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Mr Thomas A Edison recently came into our office, placed a little machine on our desk, turned a crank, and the machine inquired as to our health, asked how we liked the phonograph, informed us that it was very well, and bid us a cordial good night. These remarks were not only perfectly audible to ourselves, but to a dozen or more persons gathered around. Scientific American, 22 December 1877
Those companies who fail to take advantage of every opportunity of pushing the legitimate side of their business, relying only on the profits derived from the 'coin-in-the-slot', will find too late that they have made a fatal mistake. The 'coin-in-the-slot' device is calculated to injure the phonograph in the opinion of those seeing it only in that form, as it has the appearance of being nothing more than a mere toy, and no one would comprehend its value or appreciate its utility as an aid to businessmen and others for dictation purposes when seeing it only in that form. The Phonogram, first issue, January 1891
The pictures offer two clear advantages... First, they are cheap, and, next, they do not ask for any effort. ... The pictures threaten all kinds of interests. They menace the churches and friendly societies, certain theatres and goose clubs, with unheeding impartiality. They intercept the 'saving' pennies of school children with the same frigid indifference as they steal away the aptitude for school tasks. They attack even the hitherto impregnable entrenchments of the public-house...  Stand opposite our Picture-house on a Monday afternoon, a quarter of an hour before the orgy begins. You will see a crowd of women, frowsy, unkempt, unwashed. You see tattered skirts, with the gathered filth of years upon them, blouses innocent of half the buttons that decency requires, wizened babies bundled into shawls that know not the wash-tub. Within these doors is Paradise, to be purchased with the price of wifely and motherly duty, and not only to-day but as often as the twopences are forthcoming and the duty may be neglected with impunity. ...
    Nothing promises to bite so deep into our civilization as this newest diversion. Not drink nor even gambling is so potent an instrument for the undoing of a people. For the habit of 'the pictures' makes its almost irresistible appeal to man in the making, to children, to the unformed and immature. ... It divorces recreation from activity of mind and body more completely than any pastime which the wit of man has invented.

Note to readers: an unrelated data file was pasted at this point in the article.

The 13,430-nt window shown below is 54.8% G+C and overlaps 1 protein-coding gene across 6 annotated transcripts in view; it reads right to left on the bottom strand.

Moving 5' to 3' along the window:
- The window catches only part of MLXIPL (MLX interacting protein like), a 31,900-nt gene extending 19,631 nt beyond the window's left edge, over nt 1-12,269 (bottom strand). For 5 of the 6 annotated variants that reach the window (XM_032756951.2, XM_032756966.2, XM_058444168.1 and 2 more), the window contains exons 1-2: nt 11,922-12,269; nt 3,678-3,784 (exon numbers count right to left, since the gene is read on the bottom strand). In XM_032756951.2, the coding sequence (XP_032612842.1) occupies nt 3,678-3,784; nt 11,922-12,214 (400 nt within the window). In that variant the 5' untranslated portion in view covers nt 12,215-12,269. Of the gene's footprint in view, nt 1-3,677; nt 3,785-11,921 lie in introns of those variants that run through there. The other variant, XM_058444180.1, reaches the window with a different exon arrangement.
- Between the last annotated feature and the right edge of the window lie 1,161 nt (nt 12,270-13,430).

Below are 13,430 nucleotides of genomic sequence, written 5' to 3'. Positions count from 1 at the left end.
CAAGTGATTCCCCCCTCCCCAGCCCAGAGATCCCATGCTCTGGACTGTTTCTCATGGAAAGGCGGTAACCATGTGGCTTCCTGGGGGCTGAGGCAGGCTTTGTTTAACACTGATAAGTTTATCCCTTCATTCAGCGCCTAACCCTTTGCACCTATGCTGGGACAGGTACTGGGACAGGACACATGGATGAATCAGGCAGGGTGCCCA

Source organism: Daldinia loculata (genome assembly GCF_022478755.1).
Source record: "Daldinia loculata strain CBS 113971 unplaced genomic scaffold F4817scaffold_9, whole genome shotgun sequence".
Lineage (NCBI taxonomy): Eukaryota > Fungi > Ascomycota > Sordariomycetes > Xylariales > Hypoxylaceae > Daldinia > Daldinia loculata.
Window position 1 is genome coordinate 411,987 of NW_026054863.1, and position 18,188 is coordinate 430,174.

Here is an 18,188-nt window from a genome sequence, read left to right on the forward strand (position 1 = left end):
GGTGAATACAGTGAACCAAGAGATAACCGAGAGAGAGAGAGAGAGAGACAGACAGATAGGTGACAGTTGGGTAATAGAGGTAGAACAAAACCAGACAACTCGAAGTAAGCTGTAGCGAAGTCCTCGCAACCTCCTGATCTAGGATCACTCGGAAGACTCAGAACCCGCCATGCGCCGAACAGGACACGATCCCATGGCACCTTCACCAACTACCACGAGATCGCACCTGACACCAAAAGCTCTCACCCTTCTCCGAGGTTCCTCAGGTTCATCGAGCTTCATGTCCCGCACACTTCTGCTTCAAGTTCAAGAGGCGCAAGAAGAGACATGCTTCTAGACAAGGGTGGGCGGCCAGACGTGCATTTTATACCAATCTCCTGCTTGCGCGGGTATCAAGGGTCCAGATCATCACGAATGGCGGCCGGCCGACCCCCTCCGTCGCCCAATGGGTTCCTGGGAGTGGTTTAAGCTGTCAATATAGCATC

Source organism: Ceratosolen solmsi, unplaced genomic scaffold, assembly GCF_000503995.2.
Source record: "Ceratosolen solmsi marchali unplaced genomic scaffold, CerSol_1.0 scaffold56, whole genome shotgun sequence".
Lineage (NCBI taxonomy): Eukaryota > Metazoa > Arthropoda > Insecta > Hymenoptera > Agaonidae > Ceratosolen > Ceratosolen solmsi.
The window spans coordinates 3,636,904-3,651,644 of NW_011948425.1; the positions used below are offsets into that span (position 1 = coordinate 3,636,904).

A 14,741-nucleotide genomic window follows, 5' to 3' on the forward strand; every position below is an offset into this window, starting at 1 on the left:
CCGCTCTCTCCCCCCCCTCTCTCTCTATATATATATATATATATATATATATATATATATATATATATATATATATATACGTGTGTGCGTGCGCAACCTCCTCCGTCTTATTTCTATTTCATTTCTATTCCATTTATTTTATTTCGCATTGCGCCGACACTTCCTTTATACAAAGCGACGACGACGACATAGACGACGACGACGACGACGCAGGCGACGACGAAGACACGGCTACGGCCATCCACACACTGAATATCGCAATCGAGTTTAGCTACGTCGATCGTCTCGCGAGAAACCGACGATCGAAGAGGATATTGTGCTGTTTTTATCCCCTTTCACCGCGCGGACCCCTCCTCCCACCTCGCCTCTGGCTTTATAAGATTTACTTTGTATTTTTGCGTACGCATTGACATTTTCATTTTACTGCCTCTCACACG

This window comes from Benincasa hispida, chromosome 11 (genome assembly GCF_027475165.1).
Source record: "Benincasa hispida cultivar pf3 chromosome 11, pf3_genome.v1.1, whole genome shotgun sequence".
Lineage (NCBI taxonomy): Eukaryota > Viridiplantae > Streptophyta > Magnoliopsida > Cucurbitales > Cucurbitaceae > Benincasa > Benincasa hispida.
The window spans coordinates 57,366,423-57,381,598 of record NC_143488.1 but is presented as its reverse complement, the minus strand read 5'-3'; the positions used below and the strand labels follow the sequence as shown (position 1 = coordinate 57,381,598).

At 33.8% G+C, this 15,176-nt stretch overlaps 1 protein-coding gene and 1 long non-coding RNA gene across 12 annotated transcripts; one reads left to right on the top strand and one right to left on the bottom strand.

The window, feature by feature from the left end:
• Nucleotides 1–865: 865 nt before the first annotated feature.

'Rosalie Street and 'The Pictures', Manchester Guardian, 26 February 1913
A girl who was sent to a reformatory for three years for committing a burglary at Blaenau Festiniog, blamed cinematograph pictures for her crime. She said she had seen pictures of housebreaking and thefts, and they had such an influence on her as to prompt her to commit burglary herself. The Cinema News and Property Gazette, March 1912.
These are good actresses and expert operators of the camera, but they cannot impersonate men and so the great French movie industry is at a standstill. Lima Daily News, 4 September 1914. Lima is a town in Ohio.
I am the serial. I am the black sheep of the picture family and the reviled of critics. I am the soulless one with no moral, no character, no uplift. I am ashamed. ... Ah me, if I could only be respectable. If only the hair of the great critic would not rise whenever I pass by and if only he would not cry, ‘Shame! Child of commerce! Bastard of art!’ ‘The Serial Speaks’ in New York Dramatic Mirror, 19 August 1916
Two boys may visit a picture house together and see a drama which will inspire one to petty larceny and land him in a penitentiary, while the other may thereby the induced to become a Boy Scout and qualify for the Victoria Cross. The Bioscope, 14 November 1916